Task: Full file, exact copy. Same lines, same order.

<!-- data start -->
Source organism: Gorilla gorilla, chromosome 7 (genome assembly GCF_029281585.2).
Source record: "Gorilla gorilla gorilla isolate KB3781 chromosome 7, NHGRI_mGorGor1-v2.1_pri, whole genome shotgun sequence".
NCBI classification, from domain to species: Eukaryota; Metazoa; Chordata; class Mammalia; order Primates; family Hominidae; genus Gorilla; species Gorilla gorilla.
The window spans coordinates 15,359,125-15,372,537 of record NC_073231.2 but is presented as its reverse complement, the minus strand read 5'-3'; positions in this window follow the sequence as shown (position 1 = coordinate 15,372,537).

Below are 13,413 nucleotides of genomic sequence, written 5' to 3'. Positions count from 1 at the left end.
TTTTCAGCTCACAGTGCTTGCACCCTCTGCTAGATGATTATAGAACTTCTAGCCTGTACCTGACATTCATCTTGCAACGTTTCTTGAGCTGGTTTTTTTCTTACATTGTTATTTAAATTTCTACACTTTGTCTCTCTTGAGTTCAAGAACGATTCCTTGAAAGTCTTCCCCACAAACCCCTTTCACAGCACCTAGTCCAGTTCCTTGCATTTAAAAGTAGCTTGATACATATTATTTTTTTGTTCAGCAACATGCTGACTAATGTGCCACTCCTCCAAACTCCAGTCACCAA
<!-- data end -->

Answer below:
Source organism: Gorilla gorilla, chromosome 7 (genome assembly GCF_029281585.2).
Source record: "Gorilla gorilla gorilla isolate KB3781 chromosome 7, NHGRI_mGorGor1-v2.1_pri, whole genome shotgun sequence".
NCBI classification, from domain to species: Eukaryota; Metazoa; Chordata; class Mammalia; order Primates; family Hominidae; genus Gorilla; species Gorilla gorilla.
The window spans coordinates 15,359,125-15,372,537 of record NC_073231.2 but is presented as its reverse complement, the minus strand read 5'-3'; positions in this window follow the sequence as shown (position 1 = coordinate 15,372,537).

Below are 13,413 nucleotides of genomic sequence, written 5' to 3'. Positions count from 1 at the left end.
TTTTCAGCTCACAGTGCTTGCACCCTCTGCTAGATGATTATAGAACTTCTAGCCTGTACCTGACATTCATCTTGCAACGTTTCTTGAGCTGGTTTTTTTCTTACATTGTTATTTAAATTTCTACACTTTGTCTCTCTTGAGTTCAAGAACGATTCCTTGAAAGTCTTCCCCACAAACCCCTTTCACAGCACCTAGTCCAGTTCCTTGCATTTAAAAGTAGCTTGATACATATTATTTTTTTGTTCAGCAACATGCTGACTAATGTGCCACTCCTCCAAACTCCAGTCACCAA